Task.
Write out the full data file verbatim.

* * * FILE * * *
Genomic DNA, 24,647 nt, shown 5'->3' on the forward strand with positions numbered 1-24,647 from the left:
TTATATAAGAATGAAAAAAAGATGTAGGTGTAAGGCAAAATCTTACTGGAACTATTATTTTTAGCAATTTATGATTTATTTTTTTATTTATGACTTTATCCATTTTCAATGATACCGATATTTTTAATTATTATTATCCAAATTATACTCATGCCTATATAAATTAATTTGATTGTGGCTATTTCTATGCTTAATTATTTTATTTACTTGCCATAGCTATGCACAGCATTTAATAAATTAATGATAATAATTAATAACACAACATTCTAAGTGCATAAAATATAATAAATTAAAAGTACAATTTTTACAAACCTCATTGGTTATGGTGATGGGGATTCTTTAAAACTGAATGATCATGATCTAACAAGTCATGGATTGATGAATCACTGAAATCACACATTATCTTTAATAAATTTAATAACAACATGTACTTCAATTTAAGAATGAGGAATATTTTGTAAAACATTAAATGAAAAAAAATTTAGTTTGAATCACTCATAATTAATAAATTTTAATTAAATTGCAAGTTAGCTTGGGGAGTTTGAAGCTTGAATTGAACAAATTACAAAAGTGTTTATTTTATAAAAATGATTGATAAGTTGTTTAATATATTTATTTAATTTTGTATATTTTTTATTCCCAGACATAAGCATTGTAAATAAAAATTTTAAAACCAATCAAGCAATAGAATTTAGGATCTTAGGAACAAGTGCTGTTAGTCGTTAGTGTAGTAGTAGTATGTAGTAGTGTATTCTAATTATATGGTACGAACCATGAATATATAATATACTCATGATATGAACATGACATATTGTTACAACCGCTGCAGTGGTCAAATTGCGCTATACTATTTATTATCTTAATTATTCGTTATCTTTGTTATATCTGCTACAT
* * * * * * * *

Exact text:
Genomic DNA, 24,647 nt, shown 5'->3' on the forward strand with positions numbered 1-24,647 from the left:
TTATATAAGAATGAAAAAAAGATGTAGGTGTAAGGCAAAATCTTACTGGAACTATTATTTTTAGCAATTTATGATTTATTTTTTTATTTATGACTTTATCCATTTTCAATGATACCGATATTTTTAATTATTATTATCCAAATTATACTCATGCCTATATAAATTAATTTGATTGTGGCTATTTCTATGCTTAATTATTTTATTTACTTGCCATAGCTATGCACAGCATTTAATAAATTAATGATAATAATTAATAACACAACATTCTAAGTGCATAAAATATAATAAATTAAAAGTACAATTTTTACAAACCTCATTGGTTATGGTGATGGGGATTCTTTAAAACTGAATGATCATGATCTAACAAGTCATGGATTGATGAATCACTGAAATCACACATTATCTTTAATAAATTTAATAACAACATGTACTTCAATTTAAGAATGAGGAATATTTTGTAAAACATTAAATGAAAAAAAATTTAGTTTGAATCACTCATAATTAATAAATTTTAATTAAATTGCAAGTTAGCTTGGGGAGTTTGAAGCTTGAATTGAACAAATTACAAAAGTGTTTATTTTATAAAAATGATTGATAAGTTGTTTAATATATTTATTTAATTTTGTATATTTTTTATTCCCAGACATAAGCATTGTAAATAAAAATTTTAAAACCAATCAAGCAATAGAATTTAGGATCTTAGGAACAAGTGCTGTTAGTCGTTAGTGTAGTAGTAGTATGTAGTAGTGTATTCTAATTATATGGTACGAACCATGAATATATAATATACTCATGATATGAACATGACATATTGTTACAACCGCTGCAGTGGTCAAATTGCGCTATACTATTTATTATCTTAATTATTCGTTATCTTTGTTATATCTGCTACAT